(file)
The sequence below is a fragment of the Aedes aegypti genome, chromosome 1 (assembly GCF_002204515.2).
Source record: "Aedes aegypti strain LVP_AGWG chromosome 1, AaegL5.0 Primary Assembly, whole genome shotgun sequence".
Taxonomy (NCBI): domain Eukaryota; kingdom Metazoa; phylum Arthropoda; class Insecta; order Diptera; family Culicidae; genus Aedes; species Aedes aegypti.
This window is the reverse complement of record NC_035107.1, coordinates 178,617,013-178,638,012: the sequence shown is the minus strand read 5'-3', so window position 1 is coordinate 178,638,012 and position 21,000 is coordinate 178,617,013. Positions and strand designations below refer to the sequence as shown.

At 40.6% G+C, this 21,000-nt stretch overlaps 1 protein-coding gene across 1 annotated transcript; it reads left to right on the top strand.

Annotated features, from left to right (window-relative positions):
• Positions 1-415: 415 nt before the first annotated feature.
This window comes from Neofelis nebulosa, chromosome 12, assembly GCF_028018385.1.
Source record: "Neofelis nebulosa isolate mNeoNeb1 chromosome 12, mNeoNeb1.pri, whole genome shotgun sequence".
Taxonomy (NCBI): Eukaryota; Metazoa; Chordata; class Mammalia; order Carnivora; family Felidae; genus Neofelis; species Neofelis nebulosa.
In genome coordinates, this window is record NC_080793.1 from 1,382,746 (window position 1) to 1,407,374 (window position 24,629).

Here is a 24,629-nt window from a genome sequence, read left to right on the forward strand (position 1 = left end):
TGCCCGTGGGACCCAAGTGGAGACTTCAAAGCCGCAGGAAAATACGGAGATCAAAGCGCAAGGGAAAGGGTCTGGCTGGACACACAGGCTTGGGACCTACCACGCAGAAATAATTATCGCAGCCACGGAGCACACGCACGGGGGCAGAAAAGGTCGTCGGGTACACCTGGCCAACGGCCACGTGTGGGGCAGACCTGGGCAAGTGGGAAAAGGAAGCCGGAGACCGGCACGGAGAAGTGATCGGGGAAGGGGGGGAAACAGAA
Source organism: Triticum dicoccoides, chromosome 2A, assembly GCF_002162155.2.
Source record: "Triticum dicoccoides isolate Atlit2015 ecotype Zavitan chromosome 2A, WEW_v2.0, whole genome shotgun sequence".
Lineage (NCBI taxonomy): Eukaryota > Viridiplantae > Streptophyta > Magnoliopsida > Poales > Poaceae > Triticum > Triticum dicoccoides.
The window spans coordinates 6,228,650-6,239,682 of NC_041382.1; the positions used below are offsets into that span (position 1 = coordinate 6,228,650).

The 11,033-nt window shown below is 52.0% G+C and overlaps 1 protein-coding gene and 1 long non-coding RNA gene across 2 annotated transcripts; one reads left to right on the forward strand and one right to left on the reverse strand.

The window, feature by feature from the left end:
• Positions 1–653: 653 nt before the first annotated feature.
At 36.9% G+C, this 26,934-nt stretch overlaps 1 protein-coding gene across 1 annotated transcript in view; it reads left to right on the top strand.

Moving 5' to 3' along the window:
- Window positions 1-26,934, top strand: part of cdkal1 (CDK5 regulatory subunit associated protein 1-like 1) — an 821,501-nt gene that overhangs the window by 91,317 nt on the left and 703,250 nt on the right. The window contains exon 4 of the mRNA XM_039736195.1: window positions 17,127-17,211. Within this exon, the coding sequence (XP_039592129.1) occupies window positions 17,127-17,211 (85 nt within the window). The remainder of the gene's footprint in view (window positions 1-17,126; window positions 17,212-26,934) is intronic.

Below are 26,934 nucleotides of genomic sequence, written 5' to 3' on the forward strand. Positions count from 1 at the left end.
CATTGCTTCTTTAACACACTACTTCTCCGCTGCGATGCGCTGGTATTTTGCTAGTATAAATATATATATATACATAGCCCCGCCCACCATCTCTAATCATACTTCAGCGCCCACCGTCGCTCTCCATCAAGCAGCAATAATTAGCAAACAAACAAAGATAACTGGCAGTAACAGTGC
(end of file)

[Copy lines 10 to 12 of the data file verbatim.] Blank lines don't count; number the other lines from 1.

Taxonomy (NCBI): Eukaryota; Metazoa; Chordata; class Mammalia; order Carnivora; family Felidae; genus Neofelis; species Neofelis nebulosa.
In genome coordinates, this window is record NC_080793.1 from 1,382,746 (window position 1) to 1,407,374 (window position 24,629).

Here is a 24,629-nt window from a genome sequence, read left to right on the forward strand (position 1 = left end):